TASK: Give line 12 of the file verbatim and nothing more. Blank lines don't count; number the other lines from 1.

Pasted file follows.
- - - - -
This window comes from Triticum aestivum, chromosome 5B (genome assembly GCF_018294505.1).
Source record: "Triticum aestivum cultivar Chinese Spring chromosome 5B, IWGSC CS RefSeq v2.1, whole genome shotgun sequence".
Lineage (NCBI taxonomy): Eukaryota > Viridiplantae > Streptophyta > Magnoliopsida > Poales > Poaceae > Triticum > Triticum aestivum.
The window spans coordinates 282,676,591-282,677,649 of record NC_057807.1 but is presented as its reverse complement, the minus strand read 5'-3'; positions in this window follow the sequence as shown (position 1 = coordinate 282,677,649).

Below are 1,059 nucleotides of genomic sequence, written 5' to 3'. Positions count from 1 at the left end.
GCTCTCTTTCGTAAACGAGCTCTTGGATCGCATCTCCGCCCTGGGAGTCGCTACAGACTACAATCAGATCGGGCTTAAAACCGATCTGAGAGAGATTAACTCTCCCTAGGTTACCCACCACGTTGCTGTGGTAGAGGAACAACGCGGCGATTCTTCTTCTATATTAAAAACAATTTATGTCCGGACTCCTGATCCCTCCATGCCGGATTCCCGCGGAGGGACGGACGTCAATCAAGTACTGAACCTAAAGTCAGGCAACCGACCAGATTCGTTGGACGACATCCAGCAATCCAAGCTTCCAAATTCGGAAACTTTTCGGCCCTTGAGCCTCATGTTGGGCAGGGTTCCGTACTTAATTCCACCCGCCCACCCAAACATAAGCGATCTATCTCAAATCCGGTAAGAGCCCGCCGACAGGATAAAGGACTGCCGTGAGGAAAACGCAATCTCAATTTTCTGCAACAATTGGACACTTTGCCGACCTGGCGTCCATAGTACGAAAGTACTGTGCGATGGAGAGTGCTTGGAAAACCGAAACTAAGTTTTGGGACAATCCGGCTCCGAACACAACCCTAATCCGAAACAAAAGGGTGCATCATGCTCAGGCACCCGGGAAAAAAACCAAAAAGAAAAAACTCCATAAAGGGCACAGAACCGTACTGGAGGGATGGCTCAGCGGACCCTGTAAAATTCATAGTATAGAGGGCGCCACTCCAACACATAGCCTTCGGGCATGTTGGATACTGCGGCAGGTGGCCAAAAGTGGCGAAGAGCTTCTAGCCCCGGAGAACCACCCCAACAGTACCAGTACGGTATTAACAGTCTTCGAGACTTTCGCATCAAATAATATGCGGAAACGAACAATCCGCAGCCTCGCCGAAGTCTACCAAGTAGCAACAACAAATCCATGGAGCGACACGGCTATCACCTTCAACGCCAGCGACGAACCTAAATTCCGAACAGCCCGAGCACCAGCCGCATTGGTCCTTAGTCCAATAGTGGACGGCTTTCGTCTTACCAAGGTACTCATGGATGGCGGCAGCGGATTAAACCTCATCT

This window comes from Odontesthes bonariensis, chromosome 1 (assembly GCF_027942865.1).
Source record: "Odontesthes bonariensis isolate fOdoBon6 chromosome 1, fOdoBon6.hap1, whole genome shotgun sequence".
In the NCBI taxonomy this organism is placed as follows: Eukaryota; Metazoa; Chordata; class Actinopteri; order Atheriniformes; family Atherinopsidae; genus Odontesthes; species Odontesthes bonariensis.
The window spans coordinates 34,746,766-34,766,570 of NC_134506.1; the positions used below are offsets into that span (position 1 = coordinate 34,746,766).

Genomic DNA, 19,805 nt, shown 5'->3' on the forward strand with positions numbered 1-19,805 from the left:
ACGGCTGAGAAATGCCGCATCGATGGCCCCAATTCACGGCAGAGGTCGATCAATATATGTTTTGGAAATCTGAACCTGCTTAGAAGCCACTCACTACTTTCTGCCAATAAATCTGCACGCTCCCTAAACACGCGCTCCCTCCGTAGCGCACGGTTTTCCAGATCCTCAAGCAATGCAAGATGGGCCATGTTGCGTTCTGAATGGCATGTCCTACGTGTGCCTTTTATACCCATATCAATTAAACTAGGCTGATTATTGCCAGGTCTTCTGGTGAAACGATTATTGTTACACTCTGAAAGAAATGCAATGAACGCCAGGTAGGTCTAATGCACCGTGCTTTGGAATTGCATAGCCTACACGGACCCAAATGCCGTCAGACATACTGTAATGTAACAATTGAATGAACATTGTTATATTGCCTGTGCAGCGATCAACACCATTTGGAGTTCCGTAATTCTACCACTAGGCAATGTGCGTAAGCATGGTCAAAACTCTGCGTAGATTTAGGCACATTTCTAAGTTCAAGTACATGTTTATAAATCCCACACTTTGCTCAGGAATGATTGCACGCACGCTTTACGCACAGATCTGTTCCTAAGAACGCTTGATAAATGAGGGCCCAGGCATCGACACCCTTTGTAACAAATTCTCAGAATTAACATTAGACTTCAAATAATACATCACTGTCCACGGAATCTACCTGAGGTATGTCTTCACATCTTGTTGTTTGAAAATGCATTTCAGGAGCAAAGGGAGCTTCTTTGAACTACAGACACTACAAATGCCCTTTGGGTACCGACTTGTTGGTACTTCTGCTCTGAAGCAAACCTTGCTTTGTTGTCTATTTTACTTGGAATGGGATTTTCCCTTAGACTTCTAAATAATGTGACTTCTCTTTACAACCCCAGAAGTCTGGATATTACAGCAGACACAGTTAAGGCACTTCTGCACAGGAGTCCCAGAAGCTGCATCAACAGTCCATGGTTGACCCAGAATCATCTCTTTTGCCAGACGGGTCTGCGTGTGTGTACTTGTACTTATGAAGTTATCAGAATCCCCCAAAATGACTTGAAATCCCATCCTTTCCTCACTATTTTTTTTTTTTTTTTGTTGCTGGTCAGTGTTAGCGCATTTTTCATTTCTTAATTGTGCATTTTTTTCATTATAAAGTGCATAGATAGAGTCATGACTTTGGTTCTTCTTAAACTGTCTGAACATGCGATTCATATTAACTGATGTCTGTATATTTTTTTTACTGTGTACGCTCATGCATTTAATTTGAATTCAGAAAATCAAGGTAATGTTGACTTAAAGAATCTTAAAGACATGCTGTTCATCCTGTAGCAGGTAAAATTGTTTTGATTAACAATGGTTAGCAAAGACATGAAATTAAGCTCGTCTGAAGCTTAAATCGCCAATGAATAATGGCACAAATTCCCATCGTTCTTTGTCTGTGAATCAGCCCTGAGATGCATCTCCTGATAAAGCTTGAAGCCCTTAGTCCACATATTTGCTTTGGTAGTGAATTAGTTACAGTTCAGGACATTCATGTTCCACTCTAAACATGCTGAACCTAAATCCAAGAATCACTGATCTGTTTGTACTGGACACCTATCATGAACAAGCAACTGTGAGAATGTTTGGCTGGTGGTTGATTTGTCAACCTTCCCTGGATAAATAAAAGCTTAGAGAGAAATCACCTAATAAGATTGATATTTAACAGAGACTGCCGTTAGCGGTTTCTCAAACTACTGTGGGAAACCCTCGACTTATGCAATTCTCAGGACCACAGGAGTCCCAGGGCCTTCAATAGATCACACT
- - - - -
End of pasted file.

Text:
ACGGCTGAGAAATGCCGCATCGATGGCCCCAATTCACGGCAGAGGTCGATCAATATATGTTTTGGAAATCTGAACCTGCTTAGAAGCCACTCACTACTTTCTGCCAATAAATCTGCACGCTCCCTAAACACGCGCTCCCTCCGTAGCGCACGGTTTTCCAGATCCTCAAGCAATGCAAGATGGGCCATGTTGCGTTCTGAATGGCATGTCCTACGTGTGCCTTTTATACCCATATCAATTAAACTAGGCTGATTATTGCCAGGTCTTCTGGTGAAACGATTATTGTTACACTCTGAAAGAAATGCAATGAACGCCAGGTAGGTCTAATGCACCGTGCTTTGGAATTGCATAGCCTACACGGACCCAAATGCCGTCAGACATACTGTAATGTAACAATTGAATGAACATTGTTATATTGCCTGTGCAGCGATCAACACCATTTGGAGTTCCGTAATTCTACCACTAGGCAATGTGCGTAAGCATGGTCAAAACTCTGCGTAGATTTAGGCACATTTCTAAGTTCAAGTACATGTTTATAAATCCCACACTTTGCTCAGGAATGATTGCACGCACGCTTTACGCACAGATCTGTTCCTAAGAACGCTTGATAAATGAGGGCCCAGGCATCGACACCCTTTGTAACAAATTCTCAGAATTAACATTAGACTTCAAATAATACATCACTGTCCACGGAATCTACCTGAGGTATGTCTTCACATCTTGTTGTTTGAAAATGCATTTCAGGAGCAAAGGGAGCTTCTTTGAACTACAGACACTACAAATGCCCTTTGGGTACCGACTTGTTGGTACTTCTGCTCTGAAGCAAACCTTGCTTTGTTGTCTATTTTACTTGGAATGGGATTTTCCCTTAGACTTCTAAATAATGTGACTTCTCTTTACAACCCCAGAAGTCTGGATATTACAGCAGACACAGTTAAGGCACTTCTGCACAGGAGTCCCAGAAGCTGCATCAACAGTCCATGGTTGACCCAGAATCATCTCTTTTGCCAGACGGGTCTGCGTGTGTGTACTTGTACTTATGAAGTTATCAGAATCCCCCAAAATGACTTGAAATCCCATCCTTTCCTCACTATTTTTTTTTTTTTTTTGTTGCTGGTCAGTGTTAGCGCATTTTTCATTTCTTAATTGTGCATTTTTTTCATTATAAAGTGCATAGATAGAGTCATGACTTTGGTTCTTCTTAAACTGTCTGAACATGCGATTCATATTAACTGATGTCTGTATATTTTTTTTACTGTGTACGCTCATGCATTTAATTTGAATTCAGAAAATCAAGGTAATGTTGACTTAAAGAATCTTAAAGACATGCTGTTCATCCTGTAGCAGGTAAAATTGTTTTGATTAACAATGGTTAGCAAAGACATGAAATTAAGCTCGTCTGAAGCTTAAATCGCCAATGAATAATGGCACAAATTCCCATCGTTCTTTGTCTGTGAATCAGCCCTGAGATGCATCTCCTGATAAAGCTTGAAGCCCTTAGTCCACATATTTGCTTTGGTAGTGAATTAGTTACAGTTCAGGACATTCATGTTCCACTCTAAACATGCTGAACCTAAATCCAAGAATCACTGATCTGTTTGTACTGGACACCTATCATGAACAAGCAACTGTGAGAATGTTTGGCTGGTGGTTGATTTGTCAACCTTCCCTGGATAAATAAAAGCTTAGAGAGAAATCACCTAATAAGATTGATATTTAACAGAGACTGCCGTTAGCGGTTTCTCAAACTACTGTGGGAAACCCTCGACTTATGCAATTCTCAGGACCACAGGAGTCCCAGGGCCTTCAATAGATCACACT